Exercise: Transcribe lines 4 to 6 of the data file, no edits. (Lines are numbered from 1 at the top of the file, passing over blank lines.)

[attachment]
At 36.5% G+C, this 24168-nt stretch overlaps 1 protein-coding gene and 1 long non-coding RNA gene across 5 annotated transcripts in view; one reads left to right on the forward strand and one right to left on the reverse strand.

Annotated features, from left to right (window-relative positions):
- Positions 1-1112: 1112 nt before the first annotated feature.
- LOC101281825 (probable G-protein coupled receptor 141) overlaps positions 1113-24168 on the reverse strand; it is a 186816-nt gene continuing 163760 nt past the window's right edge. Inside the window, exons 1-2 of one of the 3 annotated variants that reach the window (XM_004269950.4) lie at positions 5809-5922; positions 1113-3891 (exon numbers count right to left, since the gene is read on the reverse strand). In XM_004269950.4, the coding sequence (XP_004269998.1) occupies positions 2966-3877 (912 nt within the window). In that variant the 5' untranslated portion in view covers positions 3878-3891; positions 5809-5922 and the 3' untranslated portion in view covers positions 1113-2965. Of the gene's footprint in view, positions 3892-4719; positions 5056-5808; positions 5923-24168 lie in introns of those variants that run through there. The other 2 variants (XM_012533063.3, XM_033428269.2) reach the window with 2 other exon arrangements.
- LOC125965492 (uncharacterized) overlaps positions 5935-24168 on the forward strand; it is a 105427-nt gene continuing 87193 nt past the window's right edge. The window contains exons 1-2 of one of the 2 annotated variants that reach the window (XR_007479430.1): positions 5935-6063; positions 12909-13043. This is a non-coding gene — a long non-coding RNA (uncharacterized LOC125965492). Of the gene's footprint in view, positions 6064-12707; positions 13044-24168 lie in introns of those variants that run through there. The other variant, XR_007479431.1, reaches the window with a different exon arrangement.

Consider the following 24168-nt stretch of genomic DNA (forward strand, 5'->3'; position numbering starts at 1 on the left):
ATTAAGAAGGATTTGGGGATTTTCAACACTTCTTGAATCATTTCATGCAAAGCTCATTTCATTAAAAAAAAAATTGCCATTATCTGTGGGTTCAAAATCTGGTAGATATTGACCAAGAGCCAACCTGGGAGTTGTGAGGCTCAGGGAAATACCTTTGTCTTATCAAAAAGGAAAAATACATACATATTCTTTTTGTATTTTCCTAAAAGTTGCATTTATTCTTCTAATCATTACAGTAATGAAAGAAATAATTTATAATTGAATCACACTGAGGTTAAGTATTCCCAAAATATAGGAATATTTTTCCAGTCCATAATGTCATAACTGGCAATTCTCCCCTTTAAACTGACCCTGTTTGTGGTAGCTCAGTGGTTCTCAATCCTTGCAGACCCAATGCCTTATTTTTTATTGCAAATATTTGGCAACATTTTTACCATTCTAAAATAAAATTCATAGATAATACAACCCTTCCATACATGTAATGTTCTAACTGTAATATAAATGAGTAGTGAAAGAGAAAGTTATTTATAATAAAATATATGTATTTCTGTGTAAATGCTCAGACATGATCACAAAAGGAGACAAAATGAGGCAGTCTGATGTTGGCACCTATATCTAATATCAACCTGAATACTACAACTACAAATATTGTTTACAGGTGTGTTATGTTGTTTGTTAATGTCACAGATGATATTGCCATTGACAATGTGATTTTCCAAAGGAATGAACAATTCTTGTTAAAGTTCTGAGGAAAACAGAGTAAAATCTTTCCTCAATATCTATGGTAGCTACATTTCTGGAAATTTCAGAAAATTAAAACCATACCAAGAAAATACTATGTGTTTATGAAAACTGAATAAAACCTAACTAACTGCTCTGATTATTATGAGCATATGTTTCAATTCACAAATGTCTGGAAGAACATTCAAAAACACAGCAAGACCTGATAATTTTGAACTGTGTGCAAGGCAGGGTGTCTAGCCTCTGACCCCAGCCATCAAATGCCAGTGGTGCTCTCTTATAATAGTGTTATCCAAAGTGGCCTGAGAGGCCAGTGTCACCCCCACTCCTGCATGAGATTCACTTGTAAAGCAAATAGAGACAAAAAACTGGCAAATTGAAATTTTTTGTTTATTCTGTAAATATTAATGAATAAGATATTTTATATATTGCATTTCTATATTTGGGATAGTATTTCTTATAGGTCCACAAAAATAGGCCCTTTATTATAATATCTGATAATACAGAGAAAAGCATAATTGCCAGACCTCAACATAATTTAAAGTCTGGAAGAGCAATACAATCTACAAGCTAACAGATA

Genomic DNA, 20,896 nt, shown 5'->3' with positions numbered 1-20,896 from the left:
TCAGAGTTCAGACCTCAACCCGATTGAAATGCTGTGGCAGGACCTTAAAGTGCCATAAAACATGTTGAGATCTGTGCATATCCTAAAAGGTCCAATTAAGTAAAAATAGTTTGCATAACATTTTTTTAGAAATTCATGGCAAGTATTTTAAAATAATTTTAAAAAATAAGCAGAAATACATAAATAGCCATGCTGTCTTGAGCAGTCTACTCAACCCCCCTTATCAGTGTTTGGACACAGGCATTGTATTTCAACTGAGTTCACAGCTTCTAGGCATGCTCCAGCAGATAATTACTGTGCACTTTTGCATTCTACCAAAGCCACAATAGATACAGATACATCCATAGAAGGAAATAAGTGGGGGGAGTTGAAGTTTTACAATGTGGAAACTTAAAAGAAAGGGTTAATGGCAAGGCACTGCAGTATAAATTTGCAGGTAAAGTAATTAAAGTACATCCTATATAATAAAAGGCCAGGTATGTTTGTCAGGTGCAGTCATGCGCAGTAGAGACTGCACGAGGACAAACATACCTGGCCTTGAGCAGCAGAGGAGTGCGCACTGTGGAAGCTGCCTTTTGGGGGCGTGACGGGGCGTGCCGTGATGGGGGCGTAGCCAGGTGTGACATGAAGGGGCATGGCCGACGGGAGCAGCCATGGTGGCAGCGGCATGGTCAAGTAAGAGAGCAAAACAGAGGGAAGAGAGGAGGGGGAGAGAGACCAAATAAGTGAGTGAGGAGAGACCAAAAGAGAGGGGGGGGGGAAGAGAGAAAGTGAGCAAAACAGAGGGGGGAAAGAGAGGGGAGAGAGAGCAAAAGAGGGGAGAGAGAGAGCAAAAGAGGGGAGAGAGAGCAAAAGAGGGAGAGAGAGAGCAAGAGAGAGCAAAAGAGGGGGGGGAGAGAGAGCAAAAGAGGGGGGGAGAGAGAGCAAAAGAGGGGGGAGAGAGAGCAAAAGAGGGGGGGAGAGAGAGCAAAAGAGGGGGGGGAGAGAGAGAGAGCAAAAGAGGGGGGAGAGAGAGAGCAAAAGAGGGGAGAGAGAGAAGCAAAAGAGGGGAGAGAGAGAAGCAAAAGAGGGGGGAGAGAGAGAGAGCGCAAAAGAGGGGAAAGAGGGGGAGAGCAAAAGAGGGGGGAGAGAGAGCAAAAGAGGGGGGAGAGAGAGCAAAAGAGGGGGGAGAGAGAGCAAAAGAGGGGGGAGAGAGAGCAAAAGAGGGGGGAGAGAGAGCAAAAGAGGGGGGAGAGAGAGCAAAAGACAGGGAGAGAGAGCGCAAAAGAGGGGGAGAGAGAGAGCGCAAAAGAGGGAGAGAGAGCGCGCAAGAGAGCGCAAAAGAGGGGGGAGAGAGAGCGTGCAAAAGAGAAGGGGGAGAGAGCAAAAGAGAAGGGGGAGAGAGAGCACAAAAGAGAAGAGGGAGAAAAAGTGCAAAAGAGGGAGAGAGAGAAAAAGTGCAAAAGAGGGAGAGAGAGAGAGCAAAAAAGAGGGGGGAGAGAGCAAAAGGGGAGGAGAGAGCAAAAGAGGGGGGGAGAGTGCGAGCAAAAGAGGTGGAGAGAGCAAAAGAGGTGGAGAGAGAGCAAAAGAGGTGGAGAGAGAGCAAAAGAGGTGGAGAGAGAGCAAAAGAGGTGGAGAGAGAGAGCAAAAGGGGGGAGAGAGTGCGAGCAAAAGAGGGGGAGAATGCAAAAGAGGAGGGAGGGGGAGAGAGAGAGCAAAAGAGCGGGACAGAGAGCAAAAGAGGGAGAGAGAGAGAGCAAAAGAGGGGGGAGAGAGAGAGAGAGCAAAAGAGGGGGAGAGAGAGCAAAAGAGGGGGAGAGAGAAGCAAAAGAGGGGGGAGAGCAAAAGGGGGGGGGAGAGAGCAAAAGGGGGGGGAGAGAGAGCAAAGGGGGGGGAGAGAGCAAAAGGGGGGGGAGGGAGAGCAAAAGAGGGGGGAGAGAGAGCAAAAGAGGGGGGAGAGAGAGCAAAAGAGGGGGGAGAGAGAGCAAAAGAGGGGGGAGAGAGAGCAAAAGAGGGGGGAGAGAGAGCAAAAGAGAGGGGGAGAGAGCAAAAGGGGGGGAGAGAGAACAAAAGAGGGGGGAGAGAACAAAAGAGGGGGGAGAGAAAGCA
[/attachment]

- LOC101281825 (probable G-protein coupled receptor 141) overlaps positions 1113-24168 on the reverse strand; it is a 186816-nt gene continuing 163760 nt past the window's right edge. Inside the window, exons 1-2 of one of the 3 annotated variants that reach the window (XM_004269950.4) lie at positions 5809-5922; positions 1113-3891 (exon numbers count right to left, since the gene is read on the reverse strand). In XM_004269950.4, the coding sequence (XP_004269998.1) occupies positions 2966-3877 (912 nt within the window). In that variant the 5' untranslated portion in view covers positions 3878-3891; positions 5809-5922 and the 3' untranslated portion in view covers positions 1113-2965. Of the gene's footprint in view, positions 3892-4719; positions 5056-5808; positions 5923-24168 lie in introns of those variants that run through there. The other 2 variants (XM_012533063.3, XM_033428269.2) reach the window with 2 other exon arrangements.
- LOC125965492 (uncharacterized) overlaps positions 5935-24168 on the forward strand; it is a 105427-nt gene continuing 87193 nt past the window's right edge. The window contains exons 1-2 of one of the 2 annotated variants that reach the window (XR_007479430.1): positions 5935-6063; positions 12909-13043. This is a non-coding gene — a long non-coding RNA (uncharacterized LOC125965492). Of the gene's footprint in view, positions 6064-12707; positions 13044-24168 lie in introns of those variants that run through there. The other variant, XR_007479431.1, reaches the window with a different exon arrangement.

Consider the following 24168-nt stretch of genomic DNA (forward strand, 5'->3'; position numbering starts at 1 on the left):